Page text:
Darix Togni

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Circus Owner, Animal Trainer

By Raffaele De Ritis


Darix Togni (1963)
Darix Togni (1922-1976), the son of circus director and clown Ercole Togni and his wife Caterina, née Barbera, was the most famous performer of the Togni dynasty, and the first true popular circus star in Italy. He entered the ring at age seven, as a young equestrian in a voltige à la Richard act with his sisters Leda and Doly, and then appeared in a Russian dance act with his cousins Wally and Angly. At age fourteen, he was included in the family’s perch-poleLong perch held vertically on a performer's shoulder or forehead, on the top of which an acrobat executes various balancing figures. act.

By the late 1930s, he contributed with his brother and cousins to the three popular "house acts" of the family’s Circo Nazionale Togni: double flying trapezeAerial act in which an acrobat is propelled from a trapeze to a catcher, or to another trapeze. (See also: Short-distance Flying Trapeze), jockeyClassic equestrian act in which the participants ride standing in various attitudes on a galoping horse, perform various jumps while on the horse, and from the ground to the horse, and perform classic horse-vaulting exercises., and pyramids on horseback. In the following years Darix revealed his remarkable versatility, presenting “liberty"Liberty act", "Horses at liberty": Unmounted horses presented from the center of the ring by an equestrian directing his charges with his voice, body movements, and signals from a ''chambrière'' (French), or long whip.” horse acts, and acting as a whiteface clown in a clown act with his brother Wioris, and the circus's midget clownGeneric term for all clowns and augustes. '''Specific:''' In Europe, the elegant, whiteface character who plays the role of the straight man to the Auguste in a clown team., Checco Medori: I Sorellini.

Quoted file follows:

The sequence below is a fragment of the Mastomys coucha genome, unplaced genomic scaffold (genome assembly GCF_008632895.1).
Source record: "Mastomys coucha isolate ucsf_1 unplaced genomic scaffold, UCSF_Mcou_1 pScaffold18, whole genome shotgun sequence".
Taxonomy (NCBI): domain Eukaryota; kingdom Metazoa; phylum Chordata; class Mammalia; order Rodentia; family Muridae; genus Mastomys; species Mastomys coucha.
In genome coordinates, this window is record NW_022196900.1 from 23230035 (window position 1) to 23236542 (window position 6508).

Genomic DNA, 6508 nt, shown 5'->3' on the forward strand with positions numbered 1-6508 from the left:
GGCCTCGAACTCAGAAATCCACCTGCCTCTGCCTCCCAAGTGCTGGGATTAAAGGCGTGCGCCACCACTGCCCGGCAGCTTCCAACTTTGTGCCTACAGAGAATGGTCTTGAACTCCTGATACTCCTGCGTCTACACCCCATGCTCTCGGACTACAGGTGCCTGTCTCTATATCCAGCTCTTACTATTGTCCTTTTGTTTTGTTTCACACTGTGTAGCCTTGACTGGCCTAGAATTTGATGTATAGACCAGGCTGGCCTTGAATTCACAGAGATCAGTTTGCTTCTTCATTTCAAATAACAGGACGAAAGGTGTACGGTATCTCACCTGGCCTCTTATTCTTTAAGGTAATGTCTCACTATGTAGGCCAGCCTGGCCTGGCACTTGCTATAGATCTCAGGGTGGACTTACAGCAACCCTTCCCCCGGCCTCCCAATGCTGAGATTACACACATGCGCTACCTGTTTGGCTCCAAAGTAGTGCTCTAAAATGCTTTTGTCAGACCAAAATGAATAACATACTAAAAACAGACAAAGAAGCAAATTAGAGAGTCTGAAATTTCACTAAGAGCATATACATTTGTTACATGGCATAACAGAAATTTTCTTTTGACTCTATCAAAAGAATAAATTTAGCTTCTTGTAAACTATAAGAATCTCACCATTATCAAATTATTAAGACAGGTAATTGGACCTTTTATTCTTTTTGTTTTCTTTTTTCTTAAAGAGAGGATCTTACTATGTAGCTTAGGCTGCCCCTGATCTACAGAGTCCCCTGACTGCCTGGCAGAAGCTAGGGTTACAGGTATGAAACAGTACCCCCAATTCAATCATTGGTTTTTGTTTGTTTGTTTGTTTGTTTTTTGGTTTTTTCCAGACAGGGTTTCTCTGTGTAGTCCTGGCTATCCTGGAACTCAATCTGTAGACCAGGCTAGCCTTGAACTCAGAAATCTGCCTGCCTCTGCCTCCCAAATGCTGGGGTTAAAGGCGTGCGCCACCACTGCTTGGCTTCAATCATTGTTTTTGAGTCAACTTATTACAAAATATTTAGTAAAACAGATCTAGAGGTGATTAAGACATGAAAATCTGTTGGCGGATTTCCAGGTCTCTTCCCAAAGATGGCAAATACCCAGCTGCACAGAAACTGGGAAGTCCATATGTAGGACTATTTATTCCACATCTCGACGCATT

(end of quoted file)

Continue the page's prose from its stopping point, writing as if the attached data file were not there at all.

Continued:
In 1946, an unforeseen event changed Darix’s life, and propelled him to circus stardom. The Circo Nazionale’s lion trainer having left the circus, Darix took his place and entered the cage after only five days of rehearsals, donning an old gladiator costume he had used in one of his equestrian acts. Italy was in a patriotic mood at the time, and Darix’s charismatic presence in the cage reminded Italians of the Roman Empire's glory: The new gladiator surrounded by his lions became a true popular star in no time. By 1950, Darix created a second cage act(English/American) Act performed in a cage, such as lion or tiger acts. with a group of nine tigers.

Circo Darix Togni

In 1953, after the large Togni family had decided to go their separate ways, Darix started a new circus with his brother, Wioris. Since Darix was already a star, they chose to call it Circo Darix Togni. The two brothers revealed to be excellent circus directors, with a special talent for technical innovations, notably in the concept of new tent structures. Their show featured a cast of international circus stars, which they renewed each season.

Darix’s tiger presentation became the circus’s signature act, with its elaborated props inspired by the Roman era, and the first use ever of a metallic-mesh collapsible cage (conceived by Wioris). Darix developed excellent relationships with the media and political worlds, as well as with his circus colleagues. In 1964, he was the very first circus director to be received in audience by the Pope; King Farouk of Egypt presented him with a group of horses; and circus luminaries such as John Ringling North, Arturo Castilla, Joseph Bouglione, and Cyril Mills were regular visitors at his annual four-month winter stand in Milan.